Hard Rain, Hard Run for U.S. Marathoners
LONDON – There were no medals and no personal records for the U.S. women’s Olympic marathon team, but Shalane Flanagan and Kara Goucher’s 10-11 finish was a major improvement over Beijing where the lone American finisher (Blake Russell) placed 27th.
“The ultimate goal was to get on the podium,” Flanagan said, soaked and cramping after finishing her third career marathon in 2:25:51.
The U.S. had many reasons for optimism. At the 2010 New York City Marathon, Flanagan placed second in her 26.2-mile debut. Goucher had placed third in both New York City (2008) and Boston (2009). And Desiree Davila was two seconds shy of winning the 2011 Boston Marathon after a gritty battle to the line.
But a hard rain, a turny looped course, and an African surge that Tiki Gelana of Ethiopia turned into gold in Olympic record time (2:23:07) was a brutal combination.
The team’s first victim was Davila. The Michigan-based runner dropped out at 2.2 miles with pain in her right hip. “I could tell on the first turn that it wasn’t going to be right today,” she said. Last week, it was unclear whether she would even start.
“One of the hardest things [was racing] knowing that there was a really good chance I would DNF,” Davila added. “I’ve never done that before, but I guess the ultimate reward is knowing I’m now an Olympian because I crossed the start line.”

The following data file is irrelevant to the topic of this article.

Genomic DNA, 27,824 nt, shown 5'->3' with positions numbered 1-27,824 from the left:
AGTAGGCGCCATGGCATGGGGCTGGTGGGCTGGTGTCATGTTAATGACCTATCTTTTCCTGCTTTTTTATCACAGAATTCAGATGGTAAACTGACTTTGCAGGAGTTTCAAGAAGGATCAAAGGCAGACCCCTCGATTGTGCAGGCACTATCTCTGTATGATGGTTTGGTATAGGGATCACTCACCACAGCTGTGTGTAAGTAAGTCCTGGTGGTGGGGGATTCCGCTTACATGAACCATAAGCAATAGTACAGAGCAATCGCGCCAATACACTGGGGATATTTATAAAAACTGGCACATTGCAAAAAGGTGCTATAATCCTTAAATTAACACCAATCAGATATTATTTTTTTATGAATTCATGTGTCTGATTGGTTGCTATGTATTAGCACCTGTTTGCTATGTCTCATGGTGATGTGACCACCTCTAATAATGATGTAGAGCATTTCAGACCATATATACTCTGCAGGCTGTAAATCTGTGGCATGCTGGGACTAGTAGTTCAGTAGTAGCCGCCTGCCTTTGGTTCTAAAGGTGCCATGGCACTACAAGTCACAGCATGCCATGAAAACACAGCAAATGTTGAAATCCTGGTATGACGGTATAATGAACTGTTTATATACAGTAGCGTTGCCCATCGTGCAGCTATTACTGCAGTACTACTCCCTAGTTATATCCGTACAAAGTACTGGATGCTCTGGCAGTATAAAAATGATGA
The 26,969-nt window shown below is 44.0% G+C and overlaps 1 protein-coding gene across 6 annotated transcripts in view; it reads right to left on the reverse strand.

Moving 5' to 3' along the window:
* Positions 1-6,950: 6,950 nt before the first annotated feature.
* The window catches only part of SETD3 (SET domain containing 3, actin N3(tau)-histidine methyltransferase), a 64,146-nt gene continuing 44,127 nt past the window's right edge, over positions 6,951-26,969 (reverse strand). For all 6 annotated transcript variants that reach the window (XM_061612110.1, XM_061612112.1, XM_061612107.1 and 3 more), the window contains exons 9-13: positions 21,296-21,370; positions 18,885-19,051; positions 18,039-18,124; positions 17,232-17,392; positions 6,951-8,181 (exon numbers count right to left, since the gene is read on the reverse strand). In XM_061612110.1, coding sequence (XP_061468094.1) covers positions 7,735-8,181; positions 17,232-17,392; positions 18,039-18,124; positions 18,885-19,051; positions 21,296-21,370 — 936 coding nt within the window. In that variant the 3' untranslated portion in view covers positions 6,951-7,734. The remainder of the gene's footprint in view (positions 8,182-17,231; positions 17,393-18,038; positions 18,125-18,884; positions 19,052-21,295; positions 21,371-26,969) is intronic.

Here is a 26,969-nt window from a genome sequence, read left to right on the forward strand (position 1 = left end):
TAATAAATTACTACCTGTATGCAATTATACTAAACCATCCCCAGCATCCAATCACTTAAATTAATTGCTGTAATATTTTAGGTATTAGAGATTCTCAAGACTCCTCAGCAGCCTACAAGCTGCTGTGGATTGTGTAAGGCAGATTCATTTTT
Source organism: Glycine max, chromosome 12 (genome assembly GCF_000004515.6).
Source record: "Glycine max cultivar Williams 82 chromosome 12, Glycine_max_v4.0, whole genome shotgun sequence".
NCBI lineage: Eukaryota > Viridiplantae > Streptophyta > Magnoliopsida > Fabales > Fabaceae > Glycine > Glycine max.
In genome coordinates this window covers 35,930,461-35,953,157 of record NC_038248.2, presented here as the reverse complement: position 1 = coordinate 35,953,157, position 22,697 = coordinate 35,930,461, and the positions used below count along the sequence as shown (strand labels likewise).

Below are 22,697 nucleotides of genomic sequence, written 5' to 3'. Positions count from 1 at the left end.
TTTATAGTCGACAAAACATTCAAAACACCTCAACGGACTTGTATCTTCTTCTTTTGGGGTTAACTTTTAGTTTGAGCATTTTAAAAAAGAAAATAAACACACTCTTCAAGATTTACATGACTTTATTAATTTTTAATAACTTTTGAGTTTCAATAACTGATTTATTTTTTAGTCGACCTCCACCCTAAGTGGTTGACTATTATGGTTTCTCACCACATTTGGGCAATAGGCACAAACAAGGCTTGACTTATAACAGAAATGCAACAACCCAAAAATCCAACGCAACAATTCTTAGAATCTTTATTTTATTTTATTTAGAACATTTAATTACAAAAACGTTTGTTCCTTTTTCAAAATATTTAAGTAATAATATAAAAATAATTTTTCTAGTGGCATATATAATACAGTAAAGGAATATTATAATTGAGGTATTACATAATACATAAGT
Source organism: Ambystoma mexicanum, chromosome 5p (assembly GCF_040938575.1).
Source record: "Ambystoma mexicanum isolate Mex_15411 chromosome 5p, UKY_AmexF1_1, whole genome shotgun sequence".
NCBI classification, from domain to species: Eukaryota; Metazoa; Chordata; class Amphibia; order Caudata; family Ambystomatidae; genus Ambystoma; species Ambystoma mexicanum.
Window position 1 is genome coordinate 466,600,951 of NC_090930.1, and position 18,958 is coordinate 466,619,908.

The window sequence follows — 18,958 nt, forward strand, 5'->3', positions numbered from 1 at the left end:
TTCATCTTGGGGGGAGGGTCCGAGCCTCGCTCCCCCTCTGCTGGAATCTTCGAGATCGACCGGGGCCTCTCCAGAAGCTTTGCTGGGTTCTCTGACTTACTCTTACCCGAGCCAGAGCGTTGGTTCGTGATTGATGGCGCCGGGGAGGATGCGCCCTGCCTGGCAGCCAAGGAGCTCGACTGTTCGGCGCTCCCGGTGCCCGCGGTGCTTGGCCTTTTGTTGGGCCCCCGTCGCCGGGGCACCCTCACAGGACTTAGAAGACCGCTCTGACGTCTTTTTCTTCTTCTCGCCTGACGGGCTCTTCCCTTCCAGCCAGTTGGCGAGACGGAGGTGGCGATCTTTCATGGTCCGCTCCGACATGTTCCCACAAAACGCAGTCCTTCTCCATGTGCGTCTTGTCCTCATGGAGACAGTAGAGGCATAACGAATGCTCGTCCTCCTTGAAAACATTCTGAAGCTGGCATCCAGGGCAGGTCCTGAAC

Meanwhile, Goucher (in a red cap) and Flanagan (in a blue cap) stayed toward the front of a large lead pack for the first 13 miles. Flanagan reached the halfway point in 1 hour, 13 minutes, 13 seconds, just 1 second ahead of Goucher.
At 25km, (about 15.5 miles) Goucher started to lose ground.
By mile 17, the three Kenyans, two Ethiopians and a Russian made it a six-woman race. Six soon became five, and about 1 hour 29 minutes into the race, despite a hard push by Flanagan, the US medal chances had vanished.
At 30km (about 18.64 miles), Flanagan was in seventh place, 11 seconds off the lead, and Goucher was in 12th, with 30 seconds to make up. In the marathon, those margins appear as empty, gaping road – enough to make one think.
“I was just yo-yoing all over the place,” Flanagan said, as she bounced from sixth to seventh place while trying to catch the leaders with less than four miles to go.
“I tried to reel them in really slowly,” Flanagan said. “I hoped I’d chomp away. I wanted a battle. It’s a bummer I wasn’t in it,” she said.
“Tenth, eleventh, it’s not what you dream of,” Goucher said, “but the course was more difficult than I thought it would be.”
“This course was insane,” Flanagan echoed. “[It] trashes your legs. We practiced for it, but I had to talk myself through some tough spots and not give into the pain. It was like putting your hand on a stove” and denying the instinct to remove it. “The last four miles were the hardest.”
Although the weather blew hot and cold, Flanagan said. “It’s like Portland,” where she and Goucher train under the guidance of coach Jerry Schumacher. “One minute I was wearing a hat; the next minute I was hot. I got cold and tingly chills on that last lap” when the downpour resumed.
“I definitely left it all out there” Goucher said after finishing her first Olympic marathon. “It was the most pain I’ve been in since giving birth,” she said, referring to September 2010, when she had her son Colt.
In the end, Gelana brought Ethiopia its first women’s Olympic marathon gold since Fatuma Roba’s victory in 1996. Priscah Jeptoo of Kenya claimed silver in 2:23:12 (five seconds back). Late-surging Russian Tatyana Petrova Arkhipova, a former steeplechaser, earned the bronze.
Aimee Berg is a freelance contributor for TeamUSA.org. This story was not subject to the approval of the United States Olympic Committee or any National Governing Bodies.